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IN PERSON AUCTION BY VINTAGE VIN

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Otto Belyaev
Otto Belyaev

The Culture Map Epub Converter [WORK]



Circulating NK cells are known to convert to a type 1 innate lymphoid cell (ILC1)-like phenotype in response to TGF-β exposure. However, the precise cellular changes defining this process as well as the downstream signaling pathways guiding it remain poorly defined, particularly in humans. We used mass cytometry by time-of-flight (CyTOF) to model this phenotypic shift in vitro and identify a synergistic activity of TGF-β and IL-15 in this cellular conversion. CyTOF profiling identified substantial heterogeneity in the propensity of NK cells to adopt an ILC1-like phenotype in culture, characterized by the step-wise acquisition of various markers, including CD69, CD9, CD103, and CD49a. Activating and inhibitory receptors, including NKG2A, NKG2D, KIR2DL1, KIR3DL1, NKp30, NKp44, and NKp46, were all found to be upregulated exclusively on the cellular subsets that converted most readily in response to TGF-β. An assessment of downstream TGF-β signaling identified TAK1-mediated activation of p38 MAPK as the critical pathway driving conversion. IL-15 enhanced TGF-β-mediated conversion through Ras:RAC1 signaling as well as via the activation of MEK/ERK. Interestingly, the adoption of an ILC1-like phenotype was independent of the effect of IL-15 or TGF-β on mTOR, as the culture of NK cells in the presence of mTOR inhibitors, such as rapamycin or torin1, had minimal impact on the degree of conversion. In conclusion, we have used in vitro human culture systems and CyTOF to define the conversion of circulating NK cells to an ILC1-like phenotype and have clarified the pathways responsible for this process.




The Culture Map Epub Converter



Angiotensin-converting enzyme 2 (ACE2) is a homolog of ACE, which is not blocked by ACE inhibitors. High amounts of ACE2 are present in the proximal tubule, and ACE2 catalyzes generation of angiotensin 1-7 (Ang-(1-7)) by this segment. Ang-(1-7) binds to a receptor distinct from the AT1 or AT2 Ang II receptor, identified as the mas receptor. We studied the effects of Ang-(1-7) on Ang II-mediated cell signaling pathways in proximal tubule. In primary cultures of rat proximal tubular cells, activation of mitogen-activated protein kinases (MAPK) was detected by immunoblotting, in the presence or absence of agonists/antagonists. Transforming growth factor-beta1 (TGF-beta1) was measured by enzyme-linked immunosorbent assay. Ang II (5 min, 10(-7) M) stimulated phosphorylation of the three MAPK (p38, extracellular signal-related kinase (ERK 1/2), and c-Jun N-terminal kinase (JNK)). While incubation of proximal tubular cells with Ang-(1-7) alone did not significantly affect MAPK phosphorylation, Ang-(1-7) (10(-7) M) completely inhibited Ang II-stimulated phosphorylation of p38, ERK 1/2, and JNK. This inhibitory effect was reversed by the Ang-(1-7) receptor antagonist, D-Ala7-Ang-(1-7). Ang II significantly increased production of TGF-beta1 in proximal tubular cells, an effect that was partly inhibited by Ang-(1-7). Ang-(1-7) had no significant effect on cyclic 3',5'-adenosine monophosphate production in these cells. In summary, Ang-(1-7) inhibits Ang II-stimulated MAPK phosphorylation in proximal tubular cells. Generation of Ang-(1-7) by proximal tubular ACE2 could thereby serve a protective role by counteracting the effects of locally generated Ang II.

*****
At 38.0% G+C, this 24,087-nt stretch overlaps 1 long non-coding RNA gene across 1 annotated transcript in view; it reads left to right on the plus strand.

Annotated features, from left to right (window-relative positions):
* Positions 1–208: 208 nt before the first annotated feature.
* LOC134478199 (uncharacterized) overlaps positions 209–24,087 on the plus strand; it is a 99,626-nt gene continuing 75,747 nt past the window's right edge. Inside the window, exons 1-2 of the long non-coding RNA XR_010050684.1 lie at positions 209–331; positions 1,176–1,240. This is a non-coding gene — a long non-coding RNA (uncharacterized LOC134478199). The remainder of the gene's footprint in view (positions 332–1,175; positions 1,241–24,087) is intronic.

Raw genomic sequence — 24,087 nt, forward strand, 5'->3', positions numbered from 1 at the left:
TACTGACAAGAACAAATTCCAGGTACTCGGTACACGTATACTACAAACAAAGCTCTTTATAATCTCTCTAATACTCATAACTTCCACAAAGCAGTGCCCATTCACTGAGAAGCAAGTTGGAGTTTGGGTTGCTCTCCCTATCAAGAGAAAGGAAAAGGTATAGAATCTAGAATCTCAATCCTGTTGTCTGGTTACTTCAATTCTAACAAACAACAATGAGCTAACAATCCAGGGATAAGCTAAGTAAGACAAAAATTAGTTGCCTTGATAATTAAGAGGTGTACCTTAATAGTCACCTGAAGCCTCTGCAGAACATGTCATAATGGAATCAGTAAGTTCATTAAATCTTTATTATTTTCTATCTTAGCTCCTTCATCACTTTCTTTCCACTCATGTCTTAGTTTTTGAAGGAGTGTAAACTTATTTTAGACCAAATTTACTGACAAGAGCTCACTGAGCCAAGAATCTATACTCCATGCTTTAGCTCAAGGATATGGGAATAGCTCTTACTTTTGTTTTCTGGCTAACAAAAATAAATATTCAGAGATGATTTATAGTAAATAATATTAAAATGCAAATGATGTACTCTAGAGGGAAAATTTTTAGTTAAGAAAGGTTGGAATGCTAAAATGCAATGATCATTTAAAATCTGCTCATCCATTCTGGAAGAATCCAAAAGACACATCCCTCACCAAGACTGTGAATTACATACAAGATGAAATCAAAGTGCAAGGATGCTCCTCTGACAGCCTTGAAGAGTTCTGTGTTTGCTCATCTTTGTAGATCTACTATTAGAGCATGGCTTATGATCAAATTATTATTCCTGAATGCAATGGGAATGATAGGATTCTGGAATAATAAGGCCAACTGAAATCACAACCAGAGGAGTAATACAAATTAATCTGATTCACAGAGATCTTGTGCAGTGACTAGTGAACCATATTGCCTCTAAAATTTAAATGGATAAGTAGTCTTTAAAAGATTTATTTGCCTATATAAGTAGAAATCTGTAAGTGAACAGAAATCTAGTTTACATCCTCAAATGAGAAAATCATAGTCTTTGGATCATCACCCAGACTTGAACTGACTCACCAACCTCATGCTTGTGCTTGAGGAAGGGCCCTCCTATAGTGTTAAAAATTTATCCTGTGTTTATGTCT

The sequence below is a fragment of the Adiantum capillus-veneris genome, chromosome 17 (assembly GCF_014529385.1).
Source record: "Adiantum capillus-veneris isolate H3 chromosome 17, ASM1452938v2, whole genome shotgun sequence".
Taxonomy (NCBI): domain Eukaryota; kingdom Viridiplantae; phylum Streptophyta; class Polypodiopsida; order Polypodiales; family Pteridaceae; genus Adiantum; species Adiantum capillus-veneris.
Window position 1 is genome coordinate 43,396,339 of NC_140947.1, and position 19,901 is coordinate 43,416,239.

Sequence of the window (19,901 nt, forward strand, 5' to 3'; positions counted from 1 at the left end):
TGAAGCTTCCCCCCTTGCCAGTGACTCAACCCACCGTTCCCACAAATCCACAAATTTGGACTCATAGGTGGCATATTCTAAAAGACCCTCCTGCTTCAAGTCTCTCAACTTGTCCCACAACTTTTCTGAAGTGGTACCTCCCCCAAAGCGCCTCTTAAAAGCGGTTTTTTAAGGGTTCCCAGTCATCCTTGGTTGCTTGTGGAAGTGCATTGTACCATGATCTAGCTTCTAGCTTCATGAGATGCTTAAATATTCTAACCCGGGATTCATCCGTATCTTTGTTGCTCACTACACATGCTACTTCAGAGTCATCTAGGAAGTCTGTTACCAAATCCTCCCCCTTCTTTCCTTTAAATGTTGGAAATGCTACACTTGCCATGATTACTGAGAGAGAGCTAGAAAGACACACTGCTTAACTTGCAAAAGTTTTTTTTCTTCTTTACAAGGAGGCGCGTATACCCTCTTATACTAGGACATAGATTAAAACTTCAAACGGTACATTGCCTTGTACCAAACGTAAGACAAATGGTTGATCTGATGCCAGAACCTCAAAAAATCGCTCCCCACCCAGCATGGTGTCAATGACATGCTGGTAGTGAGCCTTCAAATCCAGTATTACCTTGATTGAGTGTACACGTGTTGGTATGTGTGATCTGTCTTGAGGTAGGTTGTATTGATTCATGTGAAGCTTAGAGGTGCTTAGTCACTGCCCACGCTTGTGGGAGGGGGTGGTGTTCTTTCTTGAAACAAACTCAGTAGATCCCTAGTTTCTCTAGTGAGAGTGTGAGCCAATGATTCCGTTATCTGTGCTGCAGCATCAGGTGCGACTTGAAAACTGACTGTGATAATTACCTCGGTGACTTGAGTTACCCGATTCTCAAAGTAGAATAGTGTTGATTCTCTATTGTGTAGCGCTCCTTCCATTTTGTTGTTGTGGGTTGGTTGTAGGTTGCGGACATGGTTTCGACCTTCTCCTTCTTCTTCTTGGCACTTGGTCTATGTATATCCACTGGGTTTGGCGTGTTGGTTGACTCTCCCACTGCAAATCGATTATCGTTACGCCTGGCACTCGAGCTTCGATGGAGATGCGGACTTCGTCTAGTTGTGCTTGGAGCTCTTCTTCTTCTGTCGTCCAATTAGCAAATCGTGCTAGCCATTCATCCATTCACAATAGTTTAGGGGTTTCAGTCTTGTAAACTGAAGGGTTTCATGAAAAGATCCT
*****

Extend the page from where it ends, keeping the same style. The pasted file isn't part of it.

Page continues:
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The Chinese historical sources on Majapahit mainly acquired from the chronicles of the Yuan and following Ming dynasty. The Chinese accounts on Majapahit are mainly owed to the Ming admiral Zheng He's reports during the his visit to Majapahit between 1405 and 1432. Zheng He's translator Ma Huan wrote a detailed description of Majapahit and where the king of Java lived.[19] The report was composed and collected in Yingya Shenglan, which provides valuable insight on the culture, customs, and also various social and economic aspects of Chao-Wa (Java) during Majapahit period.[20]


This Ming dynasty voyages are extremely important for Majapahit historiography, since Zheng He's translator Ma Huan wrote Yingya Shenglan, a detailed description of Majapahit,[19] which provides valuable insight on the culture, customs, and also various social and economic aspects of Java during Majapahit period.[20]


In later period near the fall of Majapahit, the art and architecture of Majapahit witnessed the revival of indigenous native Austronesian megalithic architectural elements, such as Sukuh and Cetho temples on western slopes of Mount Lawu. Unlike previous Majapahit temples that demonstrate typical Hindu architecture of high-rise towering structure, the shape of these temples are step pyramid, quite similar to Mesoamerican pyramids. The stepped pyramid structure called Punden Berundak (stepped mounds) is a common megalithic structure during Indonesian prehistoric era before the adoption of Hindu-Buddhist culture.